Some K+ is secreted into the intestinal lumen, especially as a component of mucus. K+ channels are present in the luminal as well as the basolateral membrane of the enterocytes of the colon, so K+ is secreted into the colon. In addition, K+ moves passively down its electrochemical gradient. The accumulation of K+ in the colon is partially offset by H+–K+ ATPase in the luminal membrane of cells in the distal colon, with resulting active transport of K+ into the cells. Nevertheless, loss of ileal or colonic fluids in chronic diarrhea can lead to severe hypokalemia. When the dietary intake of K+ is high for a prolonged period, aldosterone secretion is increased and more K+ enters the colonic lumen. This is due in part to the appearance of more Na, K ATPase pumps in the basolateral membranes of the cells, with a consequent increase in intracellular K+ and K+ diffusion across the luminal membranes of the cells.


The various functions of the gastrointestinal tract, including secretion, digestion, and absorption (Chapter 26) and motility (Chapter 27) must be regulated in an integrated way to ensure efficient assimilation of nutrients after a meal. There are three main modalities for gastrointestinal regulation that operate in a complementary fashion to ensure that function is appropriate. First, endocrine regulation is mediated by the release of hormones by triggers associated with the meal. These hormones travel through the bloodstream to change the activity of a distant segment of the gastrointestinal tract, an organ draining into it (eg, the pancreas), or both. Second, some similar mediators are not sufficiently stable to persist in the bloodstream, but instead alter the function of cells in the local area where they are released, in a paracrine fashion. Finally, the intestinal system is endowed with extensive neural connections. These include connections to the central nervous system (extrinsic innervation), but also the activity of a largely autonomous enteric nervous system that comprises both sensory and secreto-motor neurons. The enteric nervous system integrates central input to the gut, but can also regulate gut function independently in response to changes in the luminal environment. In some cases, the same substance can mediate regulation by endocrine, paracrine, and neurocrine pathways (eg, CCK, see below).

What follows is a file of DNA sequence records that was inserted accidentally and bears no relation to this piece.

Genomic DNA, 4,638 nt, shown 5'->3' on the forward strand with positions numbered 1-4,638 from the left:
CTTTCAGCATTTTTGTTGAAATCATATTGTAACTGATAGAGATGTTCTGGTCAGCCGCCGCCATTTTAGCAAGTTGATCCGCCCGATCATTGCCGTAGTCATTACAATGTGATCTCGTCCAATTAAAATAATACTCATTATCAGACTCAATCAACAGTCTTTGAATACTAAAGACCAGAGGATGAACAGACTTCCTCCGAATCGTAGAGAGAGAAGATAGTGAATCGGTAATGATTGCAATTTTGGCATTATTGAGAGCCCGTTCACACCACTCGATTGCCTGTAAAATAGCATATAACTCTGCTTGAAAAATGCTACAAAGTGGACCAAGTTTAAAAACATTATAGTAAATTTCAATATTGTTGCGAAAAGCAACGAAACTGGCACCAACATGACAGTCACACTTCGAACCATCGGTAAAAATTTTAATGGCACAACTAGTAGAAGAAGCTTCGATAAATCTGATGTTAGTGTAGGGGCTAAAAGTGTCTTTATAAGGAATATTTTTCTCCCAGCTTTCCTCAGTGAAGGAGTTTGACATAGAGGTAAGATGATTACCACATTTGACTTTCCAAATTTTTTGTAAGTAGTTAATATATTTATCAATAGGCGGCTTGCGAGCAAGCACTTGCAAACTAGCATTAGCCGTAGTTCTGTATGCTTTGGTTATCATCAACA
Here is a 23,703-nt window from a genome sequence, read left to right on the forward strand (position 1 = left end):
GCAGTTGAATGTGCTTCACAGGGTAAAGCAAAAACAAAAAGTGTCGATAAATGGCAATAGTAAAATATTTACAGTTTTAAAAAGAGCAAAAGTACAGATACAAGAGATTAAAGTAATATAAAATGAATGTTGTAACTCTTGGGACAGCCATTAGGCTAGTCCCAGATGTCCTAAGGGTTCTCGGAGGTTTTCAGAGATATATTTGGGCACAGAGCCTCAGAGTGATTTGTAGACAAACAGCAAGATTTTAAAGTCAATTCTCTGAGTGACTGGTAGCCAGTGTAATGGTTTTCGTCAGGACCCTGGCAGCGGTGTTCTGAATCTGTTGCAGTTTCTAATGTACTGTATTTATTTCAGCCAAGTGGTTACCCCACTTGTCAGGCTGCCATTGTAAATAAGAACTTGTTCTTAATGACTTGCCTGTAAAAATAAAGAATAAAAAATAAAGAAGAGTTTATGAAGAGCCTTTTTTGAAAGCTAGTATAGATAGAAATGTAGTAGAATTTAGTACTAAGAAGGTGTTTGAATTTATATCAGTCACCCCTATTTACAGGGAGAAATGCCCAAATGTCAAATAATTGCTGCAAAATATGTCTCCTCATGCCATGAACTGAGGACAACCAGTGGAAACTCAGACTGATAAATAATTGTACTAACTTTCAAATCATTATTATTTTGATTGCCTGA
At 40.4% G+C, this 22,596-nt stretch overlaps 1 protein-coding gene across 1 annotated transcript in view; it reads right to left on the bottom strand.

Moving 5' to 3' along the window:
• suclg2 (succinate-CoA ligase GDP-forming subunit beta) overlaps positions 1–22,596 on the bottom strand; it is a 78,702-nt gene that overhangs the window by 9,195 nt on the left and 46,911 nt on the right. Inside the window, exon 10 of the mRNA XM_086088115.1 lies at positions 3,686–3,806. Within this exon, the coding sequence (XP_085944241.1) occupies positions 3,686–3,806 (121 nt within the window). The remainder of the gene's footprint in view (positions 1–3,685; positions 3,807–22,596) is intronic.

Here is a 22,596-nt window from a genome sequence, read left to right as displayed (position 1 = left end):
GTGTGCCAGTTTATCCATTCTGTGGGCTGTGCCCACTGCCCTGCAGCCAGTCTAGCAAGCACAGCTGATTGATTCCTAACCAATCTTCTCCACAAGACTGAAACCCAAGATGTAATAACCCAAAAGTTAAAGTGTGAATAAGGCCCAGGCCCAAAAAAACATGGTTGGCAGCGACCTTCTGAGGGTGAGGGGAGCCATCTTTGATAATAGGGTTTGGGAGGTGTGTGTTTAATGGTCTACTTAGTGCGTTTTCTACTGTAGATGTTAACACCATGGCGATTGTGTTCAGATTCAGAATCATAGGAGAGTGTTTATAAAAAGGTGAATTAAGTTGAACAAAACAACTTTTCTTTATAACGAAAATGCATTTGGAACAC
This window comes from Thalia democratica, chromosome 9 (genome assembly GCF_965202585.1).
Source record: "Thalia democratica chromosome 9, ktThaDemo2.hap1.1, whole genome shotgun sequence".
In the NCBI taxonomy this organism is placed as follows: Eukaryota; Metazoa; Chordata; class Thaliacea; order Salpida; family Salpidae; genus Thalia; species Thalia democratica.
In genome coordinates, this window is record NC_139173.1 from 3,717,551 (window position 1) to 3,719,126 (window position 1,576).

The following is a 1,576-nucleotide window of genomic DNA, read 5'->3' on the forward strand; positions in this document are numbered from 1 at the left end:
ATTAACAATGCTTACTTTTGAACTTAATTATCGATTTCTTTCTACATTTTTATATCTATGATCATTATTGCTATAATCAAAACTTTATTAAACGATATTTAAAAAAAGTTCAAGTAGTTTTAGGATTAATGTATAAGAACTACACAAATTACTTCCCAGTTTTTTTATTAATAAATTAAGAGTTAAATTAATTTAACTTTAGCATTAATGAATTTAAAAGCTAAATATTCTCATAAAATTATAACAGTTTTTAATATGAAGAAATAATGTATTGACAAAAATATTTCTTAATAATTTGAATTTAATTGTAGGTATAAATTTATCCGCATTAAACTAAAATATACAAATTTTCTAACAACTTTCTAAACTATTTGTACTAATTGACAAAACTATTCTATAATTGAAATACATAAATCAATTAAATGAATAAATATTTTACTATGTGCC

Biologically active polypeptides that are secreted by nerve cells and gland cells in the mucosa act in a paracrine fashion, but they also enter the circulation. Measurement of their concentrations in blood after a meal has shed light on the roles these gastrointestinal hormones play in the regulation of gastrointestinal secretion and motility.

When large doses of the hormones are given, their actions overlap. However, their physiologic effects appear to be relatively discrete. On the basis of structural similarity and, to a degree, similarity of function, the key hormones fall into one of two families: the gastrin family, the primary members of which are gastrin and CCK; and the secretin family, the primary members of which are secretin, glucagon, vasoactive intestinal peptide (VIP; actually a neurotransmitter, or neurocrine), and gastric inhibitory polypeptide (also known as glucose-dependent insulinotropic peptide, or GIP). There are also other hormones that do not fall readily into these families.